Amidst a flood of bands sporting a collective, all-for-one sound, Broken Social Scene has prevailed with its own definitive aesthetic, one that doesn’t shy away from the gaggle-effect but does its best to avoid superfluous binging. Though a little more fat-trimming and cohesive focus would have served this collection well, the group’s third full-length develops its sound while including every available neighbor who has a triangle or voice to lend to the music – and to the index-like album credits.
The set starts off with what sounds like a high school band during warm-ups, until it’s interrupted by a dizzied drum-and-bass beat, changing again into something better placed on a Japanese lounge-music compilation. “Ibi Dreams of Pavement (A Better Day)” is really the album’s proper introduction, with some seriously bent notes reminiscent of Built to Spill’s bleeding guitar work. But instead of spacing out a la Doug Martsch, the song turns into an anthemic rocker replete with horns, drums and group singing galore.
By the time you get to “Windsurfing Nation” your attention span will be a bit drained from sorting through all of the layers of music, but listen up. The song does flounce about for a bit like a drunken coed with her collar upturned at an M.I.A. show, but unlike that coed, the song actually develops into something worthwhile, with Feist doing her best sexy Karen O shrill over an intensely danceable beat.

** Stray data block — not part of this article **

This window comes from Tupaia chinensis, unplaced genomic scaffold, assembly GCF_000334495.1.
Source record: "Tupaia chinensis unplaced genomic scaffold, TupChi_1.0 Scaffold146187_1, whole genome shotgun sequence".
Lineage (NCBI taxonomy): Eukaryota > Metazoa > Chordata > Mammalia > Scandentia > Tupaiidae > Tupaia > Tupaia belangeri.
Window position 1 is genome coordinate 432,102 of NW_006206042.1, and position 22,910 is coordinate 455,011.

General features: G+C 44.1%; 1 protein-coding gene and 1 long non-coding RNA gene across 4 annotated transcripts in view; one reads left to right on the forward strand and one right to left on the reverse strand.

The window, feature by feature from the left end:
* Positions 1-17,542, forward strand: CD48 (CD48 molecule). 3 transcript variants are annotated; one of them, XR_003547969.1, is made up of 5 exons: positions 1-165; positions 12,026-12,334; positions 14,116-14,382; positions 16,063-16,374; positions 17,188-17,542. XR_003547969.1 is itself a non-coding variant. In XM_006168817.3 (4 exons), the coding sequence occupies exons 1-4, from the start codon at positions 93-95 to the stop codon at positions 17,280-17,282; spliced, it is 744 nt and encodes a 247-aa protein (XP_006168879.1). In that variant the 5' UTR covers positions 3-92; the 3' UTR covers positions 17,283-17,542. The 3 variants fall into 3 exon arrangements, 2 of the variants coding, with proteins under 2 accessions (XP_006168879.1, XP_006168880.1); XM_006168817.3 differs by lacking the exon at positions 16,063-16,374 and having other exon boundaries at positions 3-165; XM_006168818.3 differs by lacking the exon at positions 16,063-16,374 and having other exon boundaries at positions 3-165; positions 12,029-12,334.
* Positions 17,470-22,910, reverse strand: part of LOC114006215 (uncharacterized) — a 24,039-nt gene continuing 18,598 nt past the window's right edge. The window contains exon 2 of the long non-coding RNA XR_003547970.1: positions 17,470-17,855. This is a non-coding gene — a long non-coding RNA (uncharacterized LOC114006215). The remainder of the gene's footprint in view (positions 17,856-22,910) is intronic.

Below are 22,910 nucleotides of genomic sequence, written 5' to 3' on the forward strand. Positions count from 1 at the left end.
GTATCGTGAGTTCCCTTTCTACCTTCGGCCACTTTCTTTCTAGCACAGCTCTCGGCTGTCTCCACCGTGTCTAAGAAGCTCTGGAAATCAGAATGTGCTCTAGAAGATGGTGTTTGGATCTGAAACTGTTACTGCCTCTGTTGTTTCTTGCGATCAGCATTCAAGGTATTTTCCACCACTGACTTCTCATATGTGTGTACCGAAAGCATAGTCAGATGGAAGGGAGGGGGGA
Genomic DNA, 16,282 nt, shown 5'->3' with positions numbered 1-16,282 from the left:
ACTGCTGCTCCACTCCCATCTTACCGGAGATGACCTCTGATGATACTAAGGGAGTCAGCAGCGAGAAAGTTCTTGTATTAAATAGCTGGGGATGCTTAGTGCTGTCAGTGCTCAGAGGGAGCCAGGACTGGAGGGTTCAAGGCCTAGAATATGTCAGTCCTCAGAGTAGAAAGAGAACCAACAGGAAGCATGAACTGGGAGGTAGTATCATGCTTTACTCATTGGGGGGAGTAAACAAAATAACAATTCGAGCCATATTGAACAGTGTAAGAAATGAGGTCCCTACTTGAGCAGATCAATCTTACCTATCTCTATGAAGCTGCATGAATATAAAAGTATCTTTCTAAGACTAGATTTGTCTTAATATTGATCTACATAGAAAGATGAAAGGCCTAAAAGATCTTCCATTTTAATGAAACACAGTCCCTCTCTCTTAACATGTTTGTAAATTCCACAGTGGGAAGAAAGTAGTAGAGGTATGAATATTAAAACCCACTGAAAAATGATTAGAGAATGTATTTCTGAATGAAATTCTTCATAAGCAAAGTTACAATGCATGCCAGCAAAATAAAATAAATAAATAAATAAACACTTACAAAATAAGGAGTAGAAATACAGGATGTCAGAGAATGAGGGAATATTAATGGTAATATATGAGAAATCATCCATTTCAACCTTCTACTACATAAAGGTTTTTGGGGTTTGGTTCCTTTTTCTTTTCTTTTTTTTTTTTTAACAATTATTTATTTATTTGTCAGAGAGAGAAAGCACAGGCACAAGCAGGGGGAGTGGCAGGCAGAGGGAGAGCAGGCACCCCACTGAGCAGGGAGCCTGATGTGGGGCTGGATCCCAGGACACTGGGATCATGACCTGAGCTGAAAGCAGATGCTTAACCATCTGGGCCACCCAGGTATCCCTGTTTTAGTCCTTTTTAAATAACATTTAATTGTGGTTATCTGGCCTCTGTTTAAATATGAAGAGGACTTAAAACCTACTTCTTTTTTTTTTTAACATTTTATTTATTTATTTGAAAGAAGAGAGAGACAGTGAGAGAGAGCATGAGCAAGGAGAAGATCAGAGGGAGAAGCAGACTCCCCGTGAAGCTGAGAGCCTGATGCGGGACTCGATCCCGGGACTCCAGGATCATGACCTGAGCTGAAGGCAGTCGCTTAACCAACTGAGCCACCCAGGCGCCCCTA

But the gem of the record is “Hotel.” Borrowing from Arts & Crafts labelmates American Analog Set, Broken Social Scene goes smooth, but cuts open the ambiance with panicked vocals and a jazzy tempo that can’t hide from another influence: Radiohead’s Kid A. Though the two tracks preceding the album’s finale almost spoil the momentum, “It’s All Gonna Break” turns out to be quite the grand finish, and even at nine-plus minutes it doesn’t feel long-winded. There are certain songs that define what a group does best, and this is one of them.
The record’s overwhelming scale cuts both ways. There are so many artists, voices and instruments begging to be heard that trimming is as much an injustice to the collective nature of the group as leaving in the excess is to the final product. There are three or four songs that could have easily been axed, but when being gratuitous is your greatest asset, it can be hard to tell the necessary from the overkill. Maybe that strange mood that permeates the album is the ominous feel of a swan song. Or maybe it’s simply another step in the ascent of a band with the potential to achieve something great.